However, opponents of troop escalation believe that the primary focus of the campaign in Afghanistan ought to remain on hunting terrorists and Al Qaeda. After all, they argue, that was the reason going in, and to assume any other responsibility, such as fighting the Taliban, would be to make the Afghanistan war no different from the Iraq war. And as important as extending democracy and rule of law might be, the cost of overextending the nation’s military in two costly wars is too great, especially with the current host of domestic problems and global economy. In this school of thought, commonly quoted is Cold War Era scholar and diplomat George Kennan, who said, “Our country should not be asked, and should not ask of itself, to shoulder the main burden of determining the political realities in any other country. ... This is not only not our business, but I don’t think we can do it successfully.” Instead, these opponents advocate freezing or possibly lowering the military presence in Afghanistan and replacing troops with increased funding for counterterrorism and investment in precision bombing and Predator drones, which have shown a good deal of promise.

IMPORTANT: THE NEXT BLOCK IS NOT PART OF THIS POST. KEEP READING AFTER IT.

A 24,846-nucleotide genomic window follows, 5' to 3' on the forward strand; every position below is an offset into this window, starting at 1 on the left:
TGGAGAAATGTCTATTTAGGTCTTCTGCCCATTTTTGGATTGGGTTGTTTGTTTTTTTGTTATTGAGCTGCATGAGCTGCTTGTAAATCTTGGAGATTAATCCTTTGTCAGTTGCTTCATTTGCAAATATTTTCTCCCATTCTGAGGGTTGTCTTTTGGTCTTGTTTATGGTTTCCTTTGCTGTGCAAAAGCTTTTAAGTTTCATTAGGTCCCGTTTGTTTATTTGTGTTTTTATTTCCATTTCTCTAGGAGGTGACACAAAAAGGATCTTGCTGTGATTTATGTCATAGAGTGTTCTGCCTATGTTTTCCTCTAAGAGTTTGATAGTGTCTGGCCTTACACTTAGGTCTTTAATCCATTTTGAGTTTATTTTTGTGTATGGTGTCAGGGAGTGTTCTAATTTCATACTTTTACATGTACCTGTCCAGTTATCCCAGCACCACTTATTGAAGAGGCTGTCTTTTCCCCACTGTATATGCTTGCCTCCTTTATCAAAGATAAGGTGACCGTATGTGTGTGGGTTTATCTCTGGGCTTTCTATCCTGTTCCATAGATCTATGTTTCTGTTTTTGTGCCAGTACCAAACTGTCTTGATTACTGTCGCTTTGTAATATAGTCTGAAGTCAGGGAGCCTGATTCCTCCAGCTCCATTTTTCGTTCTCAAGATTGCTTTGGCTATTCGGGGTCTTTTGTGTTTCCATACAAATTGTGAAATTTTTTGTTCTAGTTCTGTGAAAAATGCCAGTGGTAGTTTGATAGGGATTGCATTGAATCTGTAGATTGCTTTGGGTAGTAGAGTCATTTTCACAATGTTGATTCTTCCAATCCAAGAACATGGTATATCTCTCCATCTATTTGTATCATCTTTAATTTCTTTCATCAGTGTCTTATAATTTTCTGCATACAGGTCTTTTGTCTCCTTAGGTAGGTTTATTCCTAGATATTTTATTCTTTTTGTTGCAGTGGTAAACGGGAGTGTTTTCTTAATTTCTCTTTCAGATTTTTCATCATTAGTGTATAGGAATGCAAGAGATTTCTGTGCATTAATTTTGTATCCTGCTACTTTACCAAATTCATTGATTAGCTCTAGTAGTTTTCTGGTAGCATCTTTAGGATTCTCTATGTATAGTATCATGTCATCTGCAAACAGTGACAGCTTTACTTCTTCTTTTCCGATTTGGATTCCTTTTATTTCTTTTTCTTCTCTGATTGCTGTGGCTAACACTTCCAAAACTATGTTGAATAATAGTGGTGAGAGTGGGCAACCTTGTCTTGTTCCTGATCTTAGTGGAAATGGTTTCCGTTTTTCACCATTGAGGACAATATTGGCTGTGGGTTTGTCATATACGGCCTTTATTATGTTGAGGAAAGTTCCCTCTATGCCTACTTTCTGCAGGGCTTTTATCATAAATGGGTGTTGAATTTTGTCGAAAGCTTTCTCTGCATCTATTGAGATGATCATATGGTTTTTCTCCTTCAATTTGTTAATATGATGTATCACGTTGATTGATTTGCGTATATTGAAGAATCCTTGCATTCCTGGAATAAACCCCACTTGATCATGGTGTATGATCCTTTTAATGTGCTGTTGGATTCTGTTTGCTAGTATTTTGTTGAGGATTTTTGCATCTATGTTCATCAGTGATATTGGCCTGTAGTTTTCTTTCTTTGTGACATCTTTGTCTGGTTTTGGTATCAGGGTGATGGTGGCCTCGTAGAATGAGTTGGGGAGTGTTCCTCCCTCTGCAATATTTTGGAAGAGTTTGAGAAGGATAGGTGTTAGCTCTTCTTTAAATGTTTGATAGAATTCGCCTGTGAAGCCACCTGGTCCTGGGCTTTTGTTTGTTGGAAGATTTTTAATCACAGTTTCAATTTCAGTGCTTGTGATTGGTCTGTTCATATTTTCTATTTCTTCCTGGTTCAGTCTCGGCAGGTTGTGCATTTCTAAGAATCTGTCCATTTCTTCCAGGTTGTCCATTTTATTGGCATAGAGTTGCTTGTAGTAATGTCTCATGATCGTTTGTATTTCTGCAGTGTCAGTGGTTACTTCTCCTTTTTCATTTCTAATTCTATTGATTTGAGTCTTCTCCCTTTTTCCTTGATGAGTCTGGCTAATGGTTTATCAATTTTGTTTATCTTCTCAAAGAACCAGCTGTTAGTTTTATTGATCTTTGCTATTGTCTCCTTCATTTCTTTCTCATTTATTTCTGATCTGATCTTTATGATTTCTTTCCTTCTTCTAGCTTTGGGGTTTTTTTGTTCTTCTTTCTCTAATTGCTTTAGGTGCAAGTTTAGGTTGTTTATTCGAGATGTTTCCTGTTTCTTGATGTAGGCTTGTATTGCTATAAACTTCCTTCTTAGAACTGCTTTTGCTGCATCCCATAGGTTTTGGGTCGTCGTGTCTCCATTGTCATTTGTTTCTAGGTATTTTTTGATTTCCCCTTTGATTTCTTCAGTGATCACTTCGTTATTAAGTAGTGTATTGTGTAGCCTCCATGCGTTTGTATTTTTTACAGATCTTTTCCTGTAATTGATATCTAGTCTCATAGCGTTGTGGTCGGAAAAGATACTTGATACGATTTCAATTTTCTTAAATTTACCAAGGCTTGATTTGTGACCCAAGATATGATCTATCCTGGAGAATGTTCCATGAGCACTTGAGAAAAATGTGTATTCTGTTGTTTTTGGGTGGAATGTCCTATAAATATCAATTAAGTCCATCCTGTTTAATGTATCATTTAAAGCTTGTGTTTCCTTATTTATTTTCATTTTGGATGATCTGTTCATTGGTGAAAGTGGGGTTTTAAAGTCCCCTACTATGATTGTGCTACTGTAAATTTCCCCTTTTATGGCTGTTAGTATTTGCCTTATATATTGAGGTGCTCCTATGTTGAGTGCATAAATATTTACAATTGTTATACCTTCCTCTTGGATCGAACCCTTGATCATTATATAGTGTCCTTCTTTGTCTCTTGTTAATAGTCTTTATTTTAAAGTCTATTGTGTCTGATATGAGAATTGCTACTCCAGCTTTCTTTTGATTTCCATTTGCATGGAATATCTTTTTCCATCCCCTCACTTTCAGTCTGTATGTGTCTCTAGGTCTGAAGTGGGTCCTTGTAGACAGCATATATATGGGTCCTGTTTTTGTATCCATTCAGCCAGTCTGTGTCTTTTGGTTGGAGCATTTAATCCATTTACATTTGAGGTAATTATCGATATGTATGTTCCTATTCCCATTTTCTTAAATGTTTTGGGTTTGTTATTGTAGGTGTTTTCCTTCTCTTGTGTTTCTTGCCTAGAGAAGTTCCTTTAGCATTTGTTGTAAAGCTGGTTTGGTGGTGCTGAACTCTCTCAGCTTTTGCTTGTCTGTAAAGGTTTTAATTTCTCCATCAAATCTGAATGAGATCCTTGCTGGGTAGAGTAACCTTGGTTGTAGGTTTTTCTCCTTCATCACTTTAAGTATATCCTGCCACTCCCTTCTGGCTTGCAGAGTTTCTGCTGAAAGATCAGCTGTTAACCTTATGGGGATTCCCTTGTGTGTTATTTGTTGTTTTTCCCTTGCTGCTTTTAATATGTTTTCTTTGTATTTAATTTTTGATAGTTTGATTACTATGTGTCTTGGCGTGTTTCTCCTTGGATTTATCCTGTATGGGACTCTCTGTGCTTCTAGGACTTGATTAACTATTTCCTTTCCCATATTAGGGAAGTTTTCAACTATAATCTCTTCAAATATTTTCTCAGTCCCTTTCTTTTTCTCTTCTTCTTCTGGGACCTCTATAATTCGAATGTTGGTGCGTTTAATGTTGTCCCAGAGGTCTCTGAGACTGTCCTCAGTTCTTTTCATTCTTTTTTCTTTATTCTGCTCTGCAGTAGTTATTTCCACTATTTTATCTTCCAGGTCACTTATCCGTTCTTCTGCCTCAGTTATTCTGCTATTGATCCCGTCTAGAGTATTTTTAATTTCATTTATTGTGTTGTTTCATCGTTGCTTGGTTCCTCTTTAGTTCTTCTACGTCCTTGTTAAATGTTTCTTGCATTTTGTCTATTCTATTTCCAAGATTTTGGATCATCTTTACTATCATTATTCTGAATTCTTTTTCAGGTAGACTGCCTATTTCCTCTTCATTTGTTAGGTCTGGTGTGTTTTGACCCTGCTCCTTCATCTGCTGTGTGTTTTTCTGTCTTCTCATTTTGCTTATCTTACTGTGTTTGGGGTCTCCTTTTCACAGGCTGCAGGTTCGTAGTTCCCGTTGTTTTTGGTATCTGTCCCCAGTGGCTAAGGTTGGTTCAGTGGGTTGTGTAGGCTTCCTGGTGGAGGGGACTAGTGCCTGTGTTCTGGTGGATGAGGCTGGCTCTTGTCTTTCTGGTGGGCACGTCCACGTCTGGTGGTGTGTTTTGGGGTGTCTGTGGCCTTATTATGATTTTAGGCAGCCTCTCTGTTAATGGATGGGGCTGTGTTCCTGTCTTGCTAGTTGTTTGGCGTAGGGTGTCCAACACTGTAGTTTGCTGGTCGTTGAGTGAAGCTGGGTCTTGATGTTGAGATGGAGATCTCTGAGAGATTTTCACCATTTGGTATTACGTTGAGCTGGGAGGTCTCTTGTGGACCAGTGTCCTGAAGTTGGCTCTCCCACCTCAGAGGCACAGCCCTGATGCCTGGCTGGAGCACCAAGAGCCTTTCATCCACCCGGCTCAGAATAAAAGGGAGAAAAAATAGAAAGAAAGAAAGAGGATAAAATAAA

Proponents of a troop escalation respond with the argument that fighting the insurgency and helping to stabilize the government go hand in hand with counterterrorism. Because the Taliban has historically been known to provide sanctuary for Al Qaeda in the days before 9/11, the best course of action would be to deny Al Qaeda respite by defeating the Taliban. Gen. McChrystal believes that the only way to eradicate terrorism and its toxic ideologies is by winning over the population’s trust and cooperation, and that would require a sweeping counterinsurgency and reconstruction plan.
    Opponents of the war advocate a complete withdrawal—historically Afghanistan has never been conquered, be it by the British or the Soviets, and, as far as they can see, “winning” is so vaguely defined as to be practically nonexistent.

    not done yet. waiting for obama's decision.